At a council meeting in Monaco on Thursday, the International Association of Athletics Federations (IAAF) announced that Russia has accepted a ban from international sports. The nation agreed to be fully and indefinitely barred from world competition following November's damning report from the World Anti-Doping Agency's (WADA) on Russia's pervasive use of doping. In early November, WADA called for an across-the-board ban on all Russian athletes in the wake of the shocking report. The IAAF said Thursday that the All-Russia Athletics Federation (Araf) chose to accept the sanction with no contest. Araf had been previously sanctioned two weeks ago by the IAAF, with a provisional suspension of membership.
The crux of the WADA report was that Russia's anti-doping agency was complicit in state-sponsored doping, both by encouraging and covering up of said doping among Russian athletes. Despite being suspended from conducting anti-doping investigations, the Russian anti-doping agency announced the suspension of five Russian athletes on Friday.
With this latest development in Russia's widespread doping scandal, Russian athletes' prospects for the 2016 Summer Olympics in Brazil's capital, Rio de Janeiro have been further cast into doubt. The Russian track and field team will already miss the World Indoor Championships in Portland, Oregon in March, as a further IAAF investigation will produce a report on their findings a week following the championships.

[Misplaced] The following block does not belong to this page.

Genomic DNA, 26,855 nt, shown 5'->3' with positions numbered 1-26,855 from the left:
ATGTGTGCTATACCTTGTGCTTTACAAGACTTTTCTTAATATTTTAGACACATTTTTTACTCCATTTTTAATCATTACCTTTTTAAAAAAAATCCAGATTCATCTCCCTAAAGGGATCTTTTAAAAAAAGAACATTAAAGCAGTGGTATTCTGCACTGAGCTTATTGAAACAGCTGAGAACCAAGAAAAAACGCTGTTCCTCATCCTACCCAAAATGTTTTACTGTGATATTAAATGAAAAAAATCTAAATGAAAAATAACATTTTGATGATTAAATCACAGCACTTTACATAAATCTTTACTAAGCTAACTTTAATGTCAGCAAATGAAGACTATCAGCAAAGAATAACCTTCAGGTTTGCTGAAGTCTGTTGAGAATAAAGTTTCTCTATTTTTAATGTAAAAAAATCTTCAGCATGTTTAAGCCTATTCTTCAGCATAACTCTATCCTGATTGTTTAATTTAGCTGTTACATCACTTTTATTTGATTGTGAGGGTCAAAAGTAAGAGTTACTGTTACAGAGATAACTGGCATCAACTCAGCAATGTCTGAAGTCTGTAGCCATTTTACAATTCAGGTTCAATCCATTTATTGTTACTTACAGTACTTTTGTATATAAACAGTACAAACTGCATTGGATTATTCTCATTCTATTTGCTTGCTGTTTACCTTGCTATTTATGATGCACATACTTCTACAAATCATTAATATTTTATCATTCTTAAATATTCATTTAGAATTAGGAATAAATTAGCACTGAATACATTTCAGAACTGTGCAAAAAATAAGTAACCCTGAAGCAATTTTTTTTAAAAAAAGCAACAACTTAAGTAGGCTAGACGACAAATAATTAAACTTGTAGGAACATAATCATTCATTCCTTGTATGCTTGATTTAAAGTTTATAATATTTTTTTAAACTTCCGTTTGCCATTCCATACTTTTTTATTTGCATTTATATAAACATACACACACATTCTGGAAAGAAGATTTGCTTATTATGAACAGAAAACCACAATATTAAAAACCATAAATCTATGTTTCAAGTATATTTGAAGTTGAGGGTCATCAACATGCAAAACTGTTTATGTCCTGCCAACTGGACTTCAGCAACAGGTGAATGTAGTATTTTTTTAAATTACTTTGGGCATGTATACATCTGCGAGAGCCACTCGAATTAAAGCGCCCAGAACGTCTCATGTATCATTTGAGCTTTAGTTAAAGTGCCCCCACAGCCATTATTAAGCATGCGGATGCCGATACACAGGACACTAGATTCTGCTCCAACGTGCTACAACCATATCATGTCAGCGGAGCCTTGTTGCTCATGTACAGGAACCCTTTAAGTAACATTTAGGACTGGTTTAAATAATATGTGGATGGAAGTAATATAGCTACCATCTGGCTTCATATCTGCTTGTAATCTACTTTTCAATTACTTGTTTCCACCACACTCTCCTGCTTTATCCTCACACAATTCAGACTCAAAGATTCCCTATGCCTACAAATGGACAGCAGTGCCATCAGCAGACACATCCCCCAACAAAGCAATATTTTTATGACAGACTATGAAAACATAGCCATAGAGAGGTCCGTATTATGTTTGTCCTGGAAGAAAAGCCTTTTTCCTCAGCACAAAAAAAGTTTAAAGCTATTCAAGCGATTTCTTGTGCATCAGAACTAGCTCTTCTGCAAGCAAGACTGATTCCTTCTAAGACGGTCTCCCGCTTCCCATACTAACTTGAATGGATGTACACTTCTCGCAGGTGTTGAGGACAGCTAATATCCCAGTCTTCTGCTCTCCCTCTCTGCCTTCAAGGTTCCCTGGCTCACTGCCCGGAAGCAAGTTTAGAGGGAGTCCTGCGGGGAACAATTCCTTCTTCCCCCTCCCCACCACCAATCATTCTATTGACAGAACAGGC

Ethiopian distance runner and World and Olympic record holder Kenenisa Bekele said she felt the ban on Russia was unfair, as it affects "clean" athletes:
"As a sportsman, I feel for the athletes of Russia. There are many clean athletes, their career will get damaged. I think it is not fair to ban a country. People who have cheated should be banned. It is a big damage for the innocent athletes.
Some claim that winning without doping is impossible, such as disgraced Tour de France cyclist Lance Armstrong. That seems patently untrue, since there would still be winners if no one doped. Still, the fact that an entire nation was allegedly encouraging its athletes to use performance-enhancing drugs and that they are all now banned from competition as a result means the issue is one the international athletic community desperately needs to address.